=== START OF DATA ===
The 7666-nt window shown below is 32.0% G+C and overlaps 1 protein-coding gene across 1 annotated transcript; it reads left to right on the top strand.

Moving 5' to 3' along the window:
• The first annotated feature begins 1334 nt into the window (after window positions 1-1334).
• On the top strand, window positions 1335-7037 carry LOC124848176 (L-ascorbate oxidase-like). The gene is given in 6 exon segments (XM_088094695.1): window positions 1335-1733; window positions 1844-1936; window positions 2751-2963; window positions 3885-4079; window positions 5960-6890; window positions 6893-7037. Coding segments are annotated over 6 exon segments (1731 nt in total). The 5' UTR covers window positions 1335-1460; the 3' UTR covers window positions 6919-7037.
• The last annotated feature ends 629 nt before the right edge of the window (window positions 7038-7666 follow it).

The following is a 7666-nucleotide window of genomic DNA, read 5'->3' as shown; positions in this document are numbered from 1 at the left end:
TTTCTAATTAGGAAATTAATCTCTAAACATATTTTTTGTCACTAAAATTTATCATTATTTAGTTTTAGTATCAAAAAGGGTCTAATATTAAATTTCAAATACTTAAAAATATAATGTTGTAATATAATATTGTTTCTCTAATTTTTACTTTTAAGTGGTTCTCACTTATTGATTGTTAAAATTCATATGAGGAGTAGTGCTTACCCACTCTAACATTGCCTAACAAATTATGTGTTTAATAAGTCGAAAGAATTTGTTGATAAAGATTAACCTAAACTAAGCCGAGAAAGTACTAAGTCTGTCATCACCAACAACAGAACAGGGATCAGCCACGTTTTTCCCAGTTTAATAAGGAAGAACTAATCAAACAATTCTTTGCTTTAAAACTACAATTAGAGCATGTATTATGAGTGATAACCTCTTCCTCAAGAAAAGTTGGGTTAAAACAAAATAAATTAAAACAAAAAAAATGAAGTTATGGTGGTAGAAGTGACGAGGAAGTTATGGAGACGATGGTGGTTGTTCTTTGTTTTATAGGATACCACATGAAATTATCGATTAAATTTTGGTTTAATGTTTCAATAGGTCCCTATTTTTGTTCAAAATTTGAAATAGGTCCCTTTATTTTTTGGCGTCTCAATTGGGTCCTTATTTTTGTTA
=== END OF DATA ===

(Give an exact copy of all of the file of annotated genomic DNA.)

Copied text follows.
The 7666-nt window shown below is 32.0% G+C and overlaps 1 protein-coding gene across 1 annotated transcript; it reads left to right on the top strand.

Moving 5' to 3' along the window:
• The first annotated feature begins 1334 nt into the window (after window positions 1-1334).
• On the top strand, window positions 1335-7037 carry LOC124848176 (L-ascorbate oxidase-like). The gene is given in 6 exon segments (XM_088094695.1): window positions 1335-1733; window positions 1844-1936; window positions 2751-2963; window positions 3885-4079; window positions 5960-6890; window positions 6893-7037. Coding segments are annotated over 6 exon segments (1731 nt in total). The 5' UTR covers window positions 1335-1460; the 3' UTR covers window positions 6919-7037.
• The last annotated feature ends 629 nt before the right edge of the window (window positions 7038-7666 follow it).

The following is a 7666-nucleotide window of genomic DNA, read 5'->3' as shown; positions in this document are numbered from 1 at the left end:
TTTCTAATTAGGAAATTAATCTCTAAACATATTTTTTGTCACTAAAATTTATCATTATTTAGTTTTAGTATCAAAAAGGGTCTAATATTAAATTTCAAATACTTAAAAATATAATGTTGTAATATAATATTGTTTCTCTAATTTTTACTTTTAAGTGGTTCTCACTTATTGATTGTTAAAATTCATATGAGGAGTAGTGCTTACCCACTCTAACATTGCCTAACAAATTATGTGTTTAATAAGTCGAAAGAATTTGTTGATAAAGATTAACCTAAACTAAGCCGAGAAAGTACTAAGTCTGTCATCACCAACAACAGAACAGGGATCAGCCACGTTTTTCCCAGTTTAATAAGGAAGAACTAATCAAACAATTCTTTGCTTTAAAACTACAATTAGAGCATGTATTATGAGTGATAACCTCTTCCTCAAGAAAAGTTGGGTTAAAACAAAATAAATTAAAACAAAAAAAATGAAGTTATGGTGGTAGAAGTGACGAGGAAGTTATGGAGACGATGGTGGTTGTTCTTTGTTTTATAGGATACCACATGAAATTATCGATTAAATTTTGGTTTAATGTTTCAATAGGTCCCTATTTTTGTTCAAAATTTGAAATAGGTCCCTTTATTTTTTGGCGTCTCAATTGGGTCCTTATTTTTGTTA